In both his personal and professional life, David was a man of strong passions. He was committed to both the Jewish principles of his upbringing and the Christian faith he adopted as an adult. His strict moral compass was tempered with compassion for others, especially his family, whom he loved and was loved by dearly. A gifted storyteller, he enjoyed recalling humorous tales of working on farms and in schools or carousing with his brothers and friends. He would sometimes surprise by reciting flawless swathes of Spanish or Hebrew from middle school memory and he occasionally broke into song when especially happy. He died as he lived: brave, faithful, and surrounded by devoted family. Calling hours will be Friday, July 5th, at 4-7pm at Hope Church, 259 Kemble Street in Lenox, and the funeral on Saturday, July 6th, 11am, at the same. In lieu of flowers, donations may be made to Operation Nehemiah, care of Roche Funeral Home, 120 Main Street, Lenox, MA. 

With deepest sympathy to all his friends and family,

Paula

Paula M. Hatch, Chairman, Prudential Committee, Lake Buel Restoration and Preservation District

Weed Harvesting update from Paula Hatch, Prudential Committee Chairperson

“As many of you know by now, the District has hired Tryon Construction, a Monterey business with years of experience operating and maintaining heavy equipment, to take over the weed harvesting operation on the lake.  Our former harvester, Dave Lewis, was rare in that he had over 25 years of experience with weed harvesting and was also capable of handling the maintenance of the equipment either single-handedly or with his team of resources.  Going into the hiring process, the Prudential Committee understood that no one would be able to step seamlessly into Dave’s shoes and that this year’s harvesting would present a steep learning curve to the newbie”.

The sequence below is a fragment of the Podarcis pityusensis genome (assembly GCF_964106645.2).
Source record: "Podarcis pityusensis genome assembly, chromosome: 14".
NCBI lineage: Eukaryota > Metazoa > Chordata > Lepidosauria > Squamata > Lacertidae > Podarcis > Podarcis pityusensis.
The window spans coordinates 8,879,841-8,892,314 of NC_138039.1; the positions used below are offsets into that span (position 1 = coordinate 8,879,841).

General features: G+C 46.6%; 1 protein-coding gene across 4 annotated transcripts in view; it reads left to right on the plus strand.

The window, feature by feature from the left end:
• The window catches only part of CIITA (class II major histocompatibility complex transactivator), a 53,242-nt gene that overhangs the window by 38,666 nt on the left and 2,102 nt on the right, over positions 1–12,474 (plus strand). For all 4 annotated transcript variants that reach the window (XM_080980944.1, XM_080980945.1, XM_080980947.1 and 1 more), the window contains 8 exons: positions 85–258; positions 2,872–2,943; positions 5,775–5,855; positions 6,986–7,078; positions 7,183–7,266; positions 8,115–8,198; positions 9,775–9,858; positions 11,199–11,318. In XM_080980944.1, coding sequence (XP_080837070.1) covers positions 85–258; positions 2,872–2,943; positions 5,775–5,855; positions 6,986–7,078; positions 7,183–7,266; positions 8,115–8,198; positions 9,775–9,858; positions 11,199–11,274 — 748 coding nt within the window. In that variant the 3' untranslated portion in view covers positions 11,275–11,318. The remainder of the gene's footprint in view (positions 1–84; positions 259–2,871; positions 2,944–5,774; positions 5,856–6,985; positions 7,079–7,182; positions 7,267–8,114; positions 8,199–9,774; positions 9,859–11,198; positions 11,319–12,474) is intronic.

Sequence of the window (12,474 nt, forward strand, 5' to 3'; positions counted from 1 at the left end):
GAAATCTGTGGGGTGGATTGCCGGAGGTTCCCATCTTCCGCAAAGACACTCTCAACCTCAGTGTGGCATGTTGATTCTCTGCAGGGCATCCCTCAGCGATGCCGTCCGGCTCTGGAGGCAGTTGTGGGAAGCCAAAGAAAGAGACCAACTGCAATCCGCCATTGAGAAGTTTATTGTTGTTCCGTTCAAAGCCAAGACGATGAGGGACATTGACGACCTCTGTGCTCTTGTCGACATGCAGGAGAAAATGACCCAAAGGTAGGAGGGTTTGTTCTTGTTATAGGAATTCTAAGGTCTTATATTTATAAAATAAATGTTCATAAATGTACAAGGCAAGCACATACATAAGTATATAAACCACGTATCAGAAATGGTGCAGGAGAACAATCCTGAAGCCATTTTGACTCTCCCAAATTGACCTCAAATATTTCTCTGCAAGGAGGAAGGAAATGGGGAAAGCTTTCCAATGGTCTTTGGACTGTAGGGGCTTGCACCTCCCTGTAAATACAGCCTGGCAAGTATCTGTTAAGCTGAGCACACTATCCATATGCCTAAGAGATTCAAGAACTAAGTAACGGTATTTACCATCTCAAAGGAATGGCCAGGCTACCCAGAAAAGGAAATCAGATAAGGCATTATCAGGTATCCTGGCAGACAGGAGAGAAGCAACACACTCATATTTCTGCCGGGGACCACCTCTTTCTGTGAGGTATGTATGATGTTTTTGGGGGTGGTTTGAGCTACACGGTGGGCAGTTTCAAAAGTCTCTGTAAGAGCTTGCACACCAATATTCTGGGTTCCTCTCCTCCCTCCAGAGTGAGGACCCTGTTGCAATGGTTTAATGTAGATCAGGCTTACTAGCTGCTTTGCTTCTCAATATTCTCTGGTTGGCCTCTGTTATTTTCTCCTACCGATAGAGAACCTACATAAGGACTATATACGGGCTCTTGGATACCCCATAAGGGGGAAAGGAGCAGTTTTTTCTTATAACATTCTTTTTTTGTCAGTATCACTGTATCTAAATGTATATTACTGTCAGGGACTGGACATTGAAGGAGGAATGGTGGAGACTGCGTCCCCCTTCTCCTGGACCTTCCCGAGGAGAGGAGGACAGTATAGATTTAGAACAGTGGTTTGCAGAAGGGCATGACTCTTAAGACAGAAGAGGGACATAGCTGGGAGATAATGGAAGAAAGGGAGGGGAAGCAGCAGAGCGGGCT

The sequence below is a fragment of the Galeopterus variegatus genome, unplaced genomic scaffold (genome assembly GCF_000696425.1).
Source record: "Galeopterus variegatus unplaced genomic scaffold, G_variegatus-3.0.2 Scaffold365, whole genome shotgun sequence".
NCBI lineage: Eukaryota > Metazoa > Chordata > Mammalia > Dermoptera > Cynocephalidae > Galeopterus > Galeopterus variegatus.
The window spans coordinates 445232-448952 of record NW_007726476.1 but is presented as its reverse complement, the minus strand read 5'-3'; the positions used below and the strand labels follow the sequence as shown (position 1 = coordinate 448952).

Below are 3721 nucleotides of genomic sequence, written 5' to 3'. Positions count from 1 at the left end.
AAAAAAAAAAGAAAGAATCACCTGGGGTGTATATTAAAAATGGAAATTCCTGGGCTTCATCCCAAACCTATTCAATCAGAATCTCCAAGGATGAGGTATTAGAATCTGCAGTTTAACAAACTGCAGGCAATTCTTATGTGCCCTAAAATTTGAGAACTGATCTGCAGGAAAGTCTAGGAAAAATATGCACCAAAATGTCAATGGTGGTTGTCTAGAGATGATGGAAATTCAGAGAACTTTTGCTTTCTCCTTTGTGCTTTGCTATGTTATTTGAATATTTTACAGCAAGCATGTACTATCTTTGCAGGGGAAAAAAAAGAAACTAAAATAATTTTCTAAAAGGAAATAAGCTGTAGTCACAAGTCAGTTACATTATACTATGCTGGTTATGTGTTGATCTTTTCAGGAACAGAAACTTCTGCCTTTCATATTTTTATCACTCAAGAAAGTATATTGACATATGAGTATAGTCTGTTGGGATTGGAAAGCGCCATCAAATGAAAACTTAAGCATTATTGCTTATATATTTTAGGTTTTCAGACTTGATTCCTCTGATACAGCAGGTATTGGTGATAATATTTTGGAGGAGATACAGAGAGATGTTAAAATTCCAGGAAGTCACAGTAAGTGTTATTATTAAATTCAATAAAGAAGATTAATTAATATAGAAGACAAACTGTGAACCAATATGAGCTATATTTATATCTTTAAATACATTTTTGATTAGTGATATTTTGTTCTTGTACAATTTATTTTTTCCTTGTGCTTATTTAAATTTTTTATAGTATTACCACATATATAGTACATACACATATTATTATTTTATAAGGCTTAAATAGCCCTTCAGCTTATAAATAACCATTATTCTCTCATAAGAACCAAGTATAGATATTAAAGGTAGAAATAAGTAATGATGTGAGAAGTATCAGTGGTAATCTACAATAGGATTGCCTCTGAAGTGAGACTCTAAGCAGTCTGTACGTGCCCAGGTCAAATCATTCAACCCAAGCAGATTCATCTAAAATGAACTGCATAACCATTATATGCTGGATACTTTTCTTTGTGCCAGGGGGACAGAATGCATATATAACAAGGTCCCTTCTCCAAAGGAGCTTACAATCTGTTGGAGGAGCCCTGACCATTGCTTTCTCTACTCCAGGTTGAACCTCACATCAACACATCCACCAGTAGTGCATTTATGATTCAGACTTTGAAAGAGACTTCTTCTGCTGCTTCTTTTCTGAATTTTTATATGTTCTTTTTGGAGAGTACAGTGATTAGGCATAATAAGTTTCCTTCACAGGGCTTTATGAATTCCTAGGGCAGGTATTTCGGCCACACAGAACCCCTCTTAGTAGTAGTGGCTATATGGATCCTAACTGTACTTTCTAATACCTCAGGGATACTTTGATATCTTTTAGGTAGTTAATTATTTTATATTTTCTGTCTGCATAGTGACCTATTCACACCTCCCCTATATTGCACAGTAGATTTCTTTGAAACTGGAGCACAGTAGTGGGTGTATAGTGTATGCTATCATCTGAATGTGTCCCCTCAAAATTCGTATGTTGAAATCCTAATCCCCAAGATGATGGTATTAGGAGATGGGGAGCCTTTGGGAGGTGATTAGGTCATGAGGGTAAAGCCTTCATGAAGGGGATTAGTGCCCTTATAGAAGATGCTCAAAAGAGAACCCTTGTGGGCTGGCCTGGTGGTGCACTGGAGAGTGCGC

Nevertheless, Leigh Tryon and his “designated driver” Mike Ordyna, have taken on the task with a can-do spirit and are working long hours to tackle this year’s heavy weed growth.  Mike has already spent several weeks getting used to the harvester by working on the off-shore areas of weed growth.  He is now ready to begin working on the shoreline, the most challenging part of weed harvesting, and he will put in extra hours in advance of the July 4th weekend in an effort to make swimming and boating as enjoyable as possible.